Coaching Management, 13.5, April 2005, http://www.momentummedia.com/articles/cm/cm1305/bbrallyscoring.htm
This past year’s high school volleyball season was the first under NFHS-mandated rally scoring, though all but three of the states that follow NFHS rules voluntarily made the switch in 2003. Now that coaches have experienced the new scoring system firsthand, how do they like it?
At Sycamore High School in Cincinnati, Head Coach Paul Melnick is among those who see the move to rally scoring as a change for the better. "When we were making the changeover I went to a lot of games where they used rally scoring, and I wasn’t a big fan of it at first," he says. "But playing with it all this year, I definitely learned to enjoy it. My players also really liked it, and almost all the parents said they did, too."
Melnick says his conversion started when he saw that rally scoring forced teams to focus more on all aspects of volleyball. "I think it puts a heavier emphasis on being able to do everything in a game—you’ve got to not only serve well, but also put balls down when you need to, make good passes all the time, and avoid making errors," he explains. "Every error now results in a point, and that changes your whole view of the game."
For the Sycamore volleyball team, making the transition meant working on cutting down on those errors, particularly on serves. Since every service fault is now a gift-wrapped point for the other team, Melnick worked with his players on consistency. For one drill, he had athletes perform serves during practice until they could put 25 consecutive balls in play. Some achieved the mark after only one or two attempts, while others took as long as two weeks, but Melnick knew it was a well-chosen priority.
"We actually kept a statistic this year of what happened after our missed serves under rally scoring," he says. "We wanted to know how the other team responded every time we missed a serve. Did they run up three points off of that play, four points, or more? In some cases it was gigantic how much it hurt us to miss getting a serve in."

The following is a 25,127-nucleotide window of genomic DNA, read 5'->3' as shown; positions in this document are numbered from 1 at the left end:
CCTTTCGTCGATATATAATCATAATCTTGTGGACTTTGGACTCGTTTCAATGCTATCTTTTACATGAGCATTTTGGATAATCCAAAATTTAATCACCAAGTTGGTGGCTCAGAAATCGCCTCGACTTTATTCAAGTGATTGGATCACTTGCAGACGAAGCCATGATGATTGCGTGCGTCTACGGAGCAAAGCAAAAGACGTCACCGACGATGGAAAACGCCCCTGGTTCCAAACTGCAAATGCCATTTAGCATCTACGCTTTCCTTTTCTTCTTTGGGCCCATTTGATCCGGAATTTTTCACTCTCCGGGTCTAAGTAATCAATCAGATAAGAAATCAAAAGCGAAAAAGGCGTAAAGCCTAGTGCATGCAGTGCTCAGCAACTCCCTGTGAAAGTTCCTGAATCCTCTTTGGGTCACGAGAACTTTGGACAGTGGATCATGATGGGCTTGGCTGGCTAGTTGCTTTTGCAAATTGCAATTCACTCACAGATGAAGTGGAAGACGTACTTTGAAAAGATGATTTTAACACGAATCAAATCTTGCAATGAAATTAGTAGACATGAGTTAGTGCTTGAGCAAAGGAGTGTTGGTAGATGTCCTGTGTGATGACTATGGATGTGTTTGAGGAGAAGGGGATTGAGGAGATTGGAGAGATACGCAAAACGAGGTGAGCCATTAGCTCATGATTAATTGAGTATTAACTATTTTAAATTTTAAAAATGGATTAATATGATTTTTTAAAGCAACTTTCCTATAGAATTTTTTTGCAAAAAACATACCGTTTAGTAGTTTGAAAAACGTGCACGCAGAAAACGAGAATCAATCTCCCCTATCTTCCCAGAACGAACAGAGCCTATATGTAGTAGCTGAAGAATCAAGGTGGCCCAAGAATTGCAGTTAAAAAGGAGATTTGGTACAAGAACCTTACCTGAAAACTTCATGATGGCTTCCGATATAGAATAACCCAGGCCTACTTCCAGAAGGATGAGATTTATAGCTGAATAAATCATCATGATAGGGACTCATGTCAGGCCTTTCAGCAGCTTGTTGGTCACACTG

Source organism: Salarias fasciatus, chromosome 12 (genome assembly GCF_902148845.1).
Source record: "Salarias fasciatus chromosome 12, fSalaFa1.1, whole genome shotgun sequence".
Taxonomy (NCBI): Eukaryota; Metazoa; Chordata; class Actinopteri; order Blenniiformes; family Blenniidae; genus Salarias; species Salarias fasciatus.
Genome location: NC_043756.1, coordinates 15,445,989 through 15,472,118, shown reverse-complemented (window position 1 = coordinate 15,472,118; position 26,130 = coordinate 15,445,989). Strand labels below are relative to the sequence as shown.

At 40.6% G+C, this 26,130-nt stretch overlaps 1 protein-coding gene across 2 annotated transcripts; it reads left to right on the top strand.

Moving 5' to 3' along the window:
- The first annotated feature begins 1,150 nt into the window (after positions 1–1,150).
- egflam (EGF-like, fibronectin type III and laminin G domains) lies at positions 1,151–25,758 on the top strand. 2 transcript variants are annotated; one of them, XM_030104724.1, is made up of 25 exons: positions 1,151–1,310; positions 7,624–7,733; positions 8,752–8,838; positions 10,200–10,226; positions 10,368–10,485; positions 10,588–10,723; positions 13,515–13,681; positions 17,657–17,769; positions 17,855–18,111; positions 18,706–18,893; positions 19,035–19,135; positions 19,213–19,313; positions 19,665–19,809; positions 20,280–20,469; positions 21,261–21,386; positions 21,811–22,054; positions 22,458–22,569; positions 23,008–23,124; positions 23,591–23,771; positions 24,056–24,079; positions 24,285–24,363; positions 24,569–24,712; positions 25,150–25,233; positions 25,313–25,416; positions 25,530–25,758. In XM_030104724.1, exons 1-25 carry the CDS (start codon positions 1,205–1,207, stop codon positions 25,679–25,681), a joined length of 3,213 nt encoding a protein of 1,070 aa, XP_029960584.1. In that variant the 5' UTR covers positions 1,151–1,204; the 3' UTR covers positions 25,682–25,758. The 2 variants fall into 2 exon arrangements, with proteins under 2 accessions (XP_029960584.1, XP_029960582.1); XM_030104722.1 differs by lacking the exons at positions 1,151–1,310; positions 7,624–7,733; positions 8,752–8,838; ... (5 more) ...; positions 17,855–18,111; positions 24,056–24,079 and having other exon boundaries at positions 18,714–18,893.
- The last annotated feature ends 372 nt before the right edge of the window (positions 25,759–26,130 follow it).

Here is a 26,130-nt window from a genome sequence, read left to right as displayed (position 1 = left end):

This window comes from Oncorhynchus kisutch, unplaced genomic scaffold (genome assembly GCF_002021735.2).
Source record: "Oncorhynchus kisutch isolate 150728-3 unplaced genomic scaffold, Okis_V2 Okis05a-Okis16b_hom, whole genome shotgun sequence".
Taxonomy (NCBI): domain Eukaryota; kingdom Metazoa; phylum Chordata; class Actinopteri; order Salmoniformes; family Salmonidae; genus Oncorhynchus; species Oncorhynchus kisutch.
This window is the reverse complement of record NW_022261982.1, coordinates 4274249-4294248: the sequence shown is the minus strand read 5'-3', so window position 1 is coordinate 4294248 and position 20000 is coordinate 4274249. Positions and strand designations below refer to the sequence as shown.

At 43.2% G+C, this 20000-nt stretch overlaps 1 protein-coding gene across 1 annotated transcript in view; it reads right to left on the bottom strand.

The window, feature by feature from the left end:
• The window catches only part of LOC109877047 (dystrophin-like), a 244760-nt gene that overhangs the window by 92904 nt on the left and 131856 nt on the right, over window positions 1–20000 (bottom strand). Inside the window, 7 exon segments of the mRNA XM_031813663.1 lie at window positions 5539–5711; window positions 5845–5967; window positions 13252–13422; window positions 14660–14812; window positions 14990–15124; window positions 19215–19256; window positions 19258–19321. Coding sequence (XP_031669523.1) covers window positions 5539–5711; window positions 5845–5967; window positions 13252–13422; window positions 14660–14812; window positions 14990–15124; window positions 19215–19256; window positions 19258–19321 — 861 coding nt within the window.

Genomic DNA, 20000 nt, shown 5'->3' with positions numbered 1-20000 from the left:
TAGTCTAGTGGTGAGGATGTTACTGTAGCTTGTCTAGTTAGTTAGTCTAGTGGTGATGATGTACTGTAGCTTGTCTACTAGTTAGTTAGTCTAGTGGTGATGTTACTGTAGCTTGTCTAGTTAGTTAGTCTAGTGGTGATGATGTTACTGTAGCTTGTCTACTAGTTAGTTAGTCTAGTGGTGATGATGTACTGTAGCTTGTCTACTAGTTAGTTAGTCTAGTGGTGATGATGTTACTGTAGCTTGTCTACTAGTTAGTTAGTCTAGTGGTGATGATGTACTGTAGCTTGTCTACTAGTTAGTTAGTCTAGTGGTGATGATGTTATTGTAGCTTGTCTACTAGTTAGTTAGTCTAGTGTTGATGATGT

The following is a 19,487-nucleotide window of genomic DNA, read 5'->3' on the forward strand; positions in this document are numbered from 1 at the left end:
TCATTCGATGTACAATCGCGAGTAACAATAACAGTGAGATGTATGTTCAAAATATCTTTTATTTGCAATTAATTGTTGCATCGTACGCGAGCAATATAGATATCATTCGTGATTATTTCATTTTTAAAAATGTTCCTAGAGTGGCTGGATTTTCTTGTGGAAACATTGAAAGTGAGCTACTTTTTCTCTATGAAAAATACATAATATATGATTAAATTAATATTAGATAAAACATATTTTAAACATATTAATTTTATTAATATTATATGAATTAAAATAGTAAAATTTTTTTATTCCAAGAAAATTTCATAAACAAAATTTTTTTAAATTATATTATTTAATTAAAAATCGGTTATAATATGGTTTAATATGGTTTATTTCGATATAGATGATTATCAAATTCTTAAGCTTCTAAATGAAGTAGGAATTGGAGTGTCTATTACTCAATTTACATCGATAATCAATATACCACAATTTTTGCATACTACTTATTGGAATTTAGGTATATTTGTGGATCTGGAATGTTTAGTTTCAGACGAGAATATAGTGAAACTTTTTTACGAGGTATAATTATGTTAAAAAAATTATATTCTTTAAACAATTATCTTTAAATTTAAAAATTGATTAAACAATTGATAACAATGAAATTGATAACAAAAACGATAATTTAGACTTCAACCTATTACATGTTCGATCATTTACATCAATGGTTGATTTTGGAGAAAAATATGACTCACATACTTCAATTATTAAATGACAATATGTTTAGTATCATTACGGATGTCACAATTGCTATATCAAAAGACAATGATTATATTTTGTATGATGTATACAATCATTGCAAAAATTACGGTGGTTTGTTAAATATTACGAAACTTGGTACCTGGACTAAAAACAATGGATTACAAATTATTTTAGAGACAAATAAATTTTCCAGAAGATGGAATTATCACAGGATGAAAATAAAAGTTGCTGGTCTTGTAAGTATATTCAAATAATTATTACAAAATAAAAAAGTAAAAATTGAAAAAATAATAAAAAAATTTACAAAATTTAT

Gail Nucech, Head Coach at Hibbing (Minn.) High School, agrees that avoiding service errors has become more important under the rally scoring system. "Now in a close match, it can be really costly to take a chance and go for a jump serve or an ace at the end of a game," she says. "If the score is 24-25, one serve into the net can end the game."
Nucech, the sole member of Minnesota high school volleyball’s 700-win club, feels the change has made the game more exciting. "In rally scoring, the momentum can change so fast," she says. "At the state tournament this year, my team was in the fifth game leading 13-8, and I was sure we were going to win, but the other team came back to beat us. With side-out scoring, when you had a big lead you thought you had the game. In rally, everything can turn around much quicker."
Spectators appreciate a more exciting, faster-paced game, says Melnick, and it also brings volleyball into line with most people’s understanding of sports scorekeeping. "In a basketball game, every basket results in points, so I think a running total that counts every rally is easier for fans to understand," he says. "Sometimes there would be side outs back and forth, and it would seem like nothing was happening in the game other than people rotating on the floor."
In addition to coaches, the vast majority of high school players also approve of the change. On the NFHS’s 2004 Volleyball Survey, 42 out of 45 states responding said the general feeling of their players toward rally scoring was positive, and the other three reported it to be neutral.